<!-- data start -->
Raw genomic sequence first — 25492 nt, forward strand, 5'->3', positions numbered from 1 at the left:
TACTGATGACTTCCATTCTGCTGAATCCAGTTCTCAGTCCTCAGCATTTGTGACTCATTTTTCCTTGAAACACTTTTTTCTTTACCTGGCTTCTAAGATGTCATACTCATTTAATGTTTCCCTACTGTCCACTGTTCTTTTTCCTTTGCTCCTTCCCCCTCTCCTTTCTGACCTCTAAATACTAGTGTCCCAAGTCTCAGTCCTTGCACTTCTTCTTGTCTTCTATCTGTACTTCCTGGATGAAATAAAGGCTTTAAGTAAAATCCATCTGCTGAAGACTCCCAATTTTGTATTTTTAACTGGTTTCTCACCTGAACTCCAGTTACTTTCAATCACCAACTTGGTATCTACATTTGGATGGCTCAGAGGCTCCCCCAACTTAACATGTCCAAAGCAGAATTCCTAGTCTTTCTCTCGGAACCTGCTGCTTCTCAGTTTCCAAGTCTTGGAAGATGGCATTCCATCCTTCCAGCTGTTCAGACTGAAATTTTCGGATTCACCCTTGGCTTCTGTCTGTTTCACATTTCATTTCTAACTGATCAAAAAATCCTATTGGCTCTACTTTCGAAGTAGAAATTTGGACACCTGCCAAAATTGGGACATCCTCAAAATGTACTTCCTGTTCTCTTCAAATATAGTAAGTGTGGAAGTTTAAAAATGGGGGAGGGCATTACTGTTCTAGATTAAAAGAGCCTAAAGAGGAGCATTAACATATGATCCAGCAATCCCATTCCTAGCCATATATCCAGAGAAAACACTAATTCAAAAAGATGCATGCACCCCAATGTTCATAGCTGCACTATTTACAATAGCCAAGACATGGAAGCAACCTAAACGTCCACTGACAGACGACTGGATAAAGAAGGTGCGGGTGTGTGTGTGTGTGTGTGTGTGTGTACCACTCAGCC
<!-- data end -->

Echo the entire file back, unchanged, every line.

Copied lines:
Raw genomic sequence first — 25492 nt, forward strand, 5'->3', positions numbered from 1 at the left:
TACTGATGACTTCCATTCTGCTGAATCCAGTTCTCAGTCCTCAGCATTTGTGACTCATTTTTCCTTGAAACACTTTTTTCTTTACCTGGCTTCTAAGATGTCATACTCATTTAATGTTTCCCTACTGTCCACTGTTCTTTTTCCTTTGCTCCTTCCCCCTCTCCTTTCTGACCTCTAAATACTAGTGTCCCAAGTCTCAGTCCTTGCACTTCTTCTTGTCTTCTATCTGTACTTCCTGGATGAAATAAAGGCTTTAAGTAAAATCCATCTGCTGAAGACTCCCAATTTTGTATTTTTAACTGGTTTCTCACCTGAACTCCAGTTACTTTCAATCACCAACTTGGTATCTACATTTGGATGGCTCAGAGGCTCCCCCAACTTAACATGTCCAAAGCAGAATTCCTAGTCTTTCTCTCGGAACCTGCTGCTTCTCAGTTTCCAAGTCTTGGAAGATGGCATTCCATCCTTCCAGCTGTTCAGACTGAAATTTTCGGATTCACCCTTGGCTTCTGTCTGTTTCACATTTCATTTCTAACTGATCAAAAAATCCTATTGGCTCTACTTTCGAAGTAGAAATTTGGACACCTGCCAAAATTGGGACATCCTCAAAATGTACTTCCTGTTCTCTTCAAATATAGTAAGTGTGGAAGTTTAAAAATGGGGGAGGGCATTACTGTTCTAGATTAAAAGAGCCTAAAGAGGAGCATTAACATATGATCCAGCAATCCCATTCCTAGCCATATATCCAGAGAAAACACTAATTCAAAAAGATGCATGCACCCCAATGTTCATAGCTGCACTATTTACAATAGCCAAGACATGGAAGCAACCTAAACGTCCACTGACAGACGACTGGATAAAGAAGGTGCGGGTGTGTGTGTGTGTGTGTGTGTGTGTACCACTCAGCC